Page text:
“why are you so dressed up?”

I’ve been answering this question basically my entire life: Why I am dressed up today. People expect me to say that I have an appointment, an interview, a presentation, a recital, an event. They’re usually surprised when I answer with, “Oh, I just felt like it!”


{An impromptu self-portrait in sparkly slippers. Please delight in the Gilmore Girls playing on the computer. Sewing room perfection.}

I wore this outfit to JoAnn and the grocery store yesterday, and it’s not unusual for me to wear dresses or skirts when I go on errands. This skirt is my charcoal Mabel, and the sweater is one I bought at the Banana Republic outlet last Christmas. The tights I found at Target. None of this is super fancy, yet invariably I’ll get a comment about how “dressed up” I am. And I guess skirts–even comfy, stretchy ones–say something different, but I don’t think they have to. What I want to say sometimes is that really, my skirt is one step away from stretchy pants, that it’s all a fashion ruse to make me look fancier than I actually am.*

That question–Why are you so dressed up?–used to make me really self-conscious. I knew that were I to wear a skirt to high school that I would field that question all day from students and teachers alike. I’d have to mentally prepare for giving the same answer that so many found inscrutable: Yes, I’m wearing a skirt because I really do like it. Yes, really.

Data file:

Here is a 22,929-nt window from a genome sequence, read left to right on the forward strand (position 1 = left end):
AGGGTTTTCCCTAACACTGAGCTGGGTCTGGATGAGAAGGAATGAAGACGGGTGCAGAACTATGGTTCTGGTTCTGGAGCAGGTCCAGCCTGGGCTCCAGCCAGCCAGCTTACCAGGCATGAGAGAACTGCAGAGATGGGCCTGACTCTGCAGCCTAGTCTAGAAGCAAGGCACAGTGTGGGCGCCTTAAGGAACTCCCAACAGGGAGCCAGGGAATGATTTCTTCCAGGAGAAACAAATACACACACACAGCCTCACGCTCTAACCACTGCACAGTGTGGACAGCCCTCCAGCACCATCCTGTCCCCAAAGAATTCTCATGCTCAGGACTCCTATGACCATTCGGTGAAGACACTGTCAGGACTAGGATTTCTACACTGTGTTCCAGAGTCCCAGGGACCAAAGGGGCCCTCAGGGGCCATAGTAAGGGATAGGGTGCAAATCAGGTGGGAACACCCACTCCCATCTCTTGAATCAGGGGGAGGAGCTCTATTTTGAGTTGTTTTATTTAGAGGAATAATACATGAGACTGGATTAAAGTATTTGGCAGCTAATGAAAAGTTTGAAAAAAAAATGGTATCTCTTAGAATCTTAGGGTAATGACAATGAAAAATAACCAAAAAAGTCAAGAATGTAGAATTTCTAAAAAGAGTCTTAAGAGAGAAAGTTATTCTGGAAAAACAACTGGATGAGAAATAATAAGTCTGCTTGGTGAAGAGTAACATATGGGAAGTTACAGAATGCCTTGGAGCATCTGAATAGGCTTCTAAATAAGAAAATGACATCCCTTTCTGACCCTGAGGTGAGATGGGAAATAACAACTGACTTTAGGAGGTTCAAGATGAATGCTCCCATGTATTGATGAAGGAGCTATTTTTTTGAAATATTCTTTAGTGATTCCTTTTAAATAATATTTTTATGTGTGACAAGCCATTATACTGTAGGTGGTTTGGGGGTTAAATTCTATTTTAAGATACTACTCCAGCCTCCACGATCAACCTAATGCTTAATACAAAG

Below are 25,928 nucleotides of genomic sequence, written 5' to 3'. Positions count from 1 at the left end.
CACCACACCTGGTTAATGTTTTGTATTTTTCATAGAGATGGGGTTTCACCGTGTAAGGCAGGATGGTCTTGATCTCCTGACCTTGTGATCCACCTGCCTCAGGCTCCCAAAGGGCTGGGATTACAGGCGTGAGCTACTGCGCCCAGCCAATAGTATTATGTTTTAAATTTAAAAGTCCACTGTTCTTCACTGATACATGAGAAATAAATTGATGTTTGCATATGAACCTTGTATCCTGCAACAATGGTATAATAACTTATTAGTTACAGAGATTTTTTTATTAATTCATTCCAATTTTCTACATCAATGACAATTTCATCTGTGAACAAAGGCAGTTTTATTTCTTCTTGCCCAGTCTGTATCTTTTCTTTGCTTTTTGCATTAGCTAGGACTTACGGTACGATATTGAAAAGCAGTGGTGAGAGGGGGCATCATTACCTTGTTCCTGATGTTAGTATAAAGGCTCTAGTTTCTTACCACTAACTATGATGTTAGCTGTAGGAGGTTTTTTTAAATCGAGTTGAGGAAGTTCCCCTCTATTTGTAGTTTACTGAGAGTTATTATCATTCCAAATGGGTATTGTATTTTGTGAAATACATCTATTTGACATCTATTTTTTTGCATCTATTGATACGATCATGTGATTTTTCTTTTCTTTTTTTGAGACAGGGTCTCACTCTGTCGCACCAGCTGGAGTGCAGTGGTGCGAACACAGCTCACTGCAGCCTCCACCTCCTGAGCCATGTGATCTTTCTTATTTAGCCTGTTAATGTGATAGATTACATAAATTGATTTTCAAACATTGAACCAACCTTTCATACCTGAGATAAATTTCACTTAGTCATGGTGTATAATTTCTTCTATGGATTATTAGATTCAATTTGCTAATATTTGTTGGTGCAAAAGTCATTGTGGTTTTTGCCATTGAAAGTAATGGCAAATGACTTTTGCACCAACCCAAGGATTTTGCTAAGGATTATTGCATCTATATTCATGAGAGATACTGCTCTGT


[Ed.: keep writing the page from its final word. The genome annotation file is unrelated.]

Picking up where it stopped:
As I’ve gotten older, my friends aren’t so surprised every time they see me in a skirt. A couple of weeks ago I stopped by a friend’s house for a few moments. I was wearing my charcoal Mabel with a ballet pink sweater and gray tights. Again, it wasn’t anything super fancy, but by the general definition of “dressed up,” I supposed I was dressed up. And my friend acknowledged it by saying something like, “You have such a personal style!” And I loved that. I was so flattered by how she said what she did. Yes, she noticed what I was wearing, but she didn’t think it was weird or atypical–these knit pencil skirts are just a part of my style.

So maybe when we see someone wear something that we might not necessarily wear, maybe we should just see it as a part of their style instead of as a lifestyle anomaly. Because sometimes that question–Why are you so dressed up?–sounds almost accusatory, and all of a sudden the true answer doesn’t seem as acceptable as having a “real” reason for skirts and tights and twirly dresses.

Today I have a sick boy, and so I’m staying in stretchy pants, and together we’ll likely watch all the Pixar movies we have. So, no skirts today. But who knows what it’s store for tomorrow? Because when it comes to my closet, a skirt is just a skirt and I wear them whenever I feel like it.

*For the record, I wear my share of jeans and stretchy pants. I don’t wear skirts for all the days, just lots of them!

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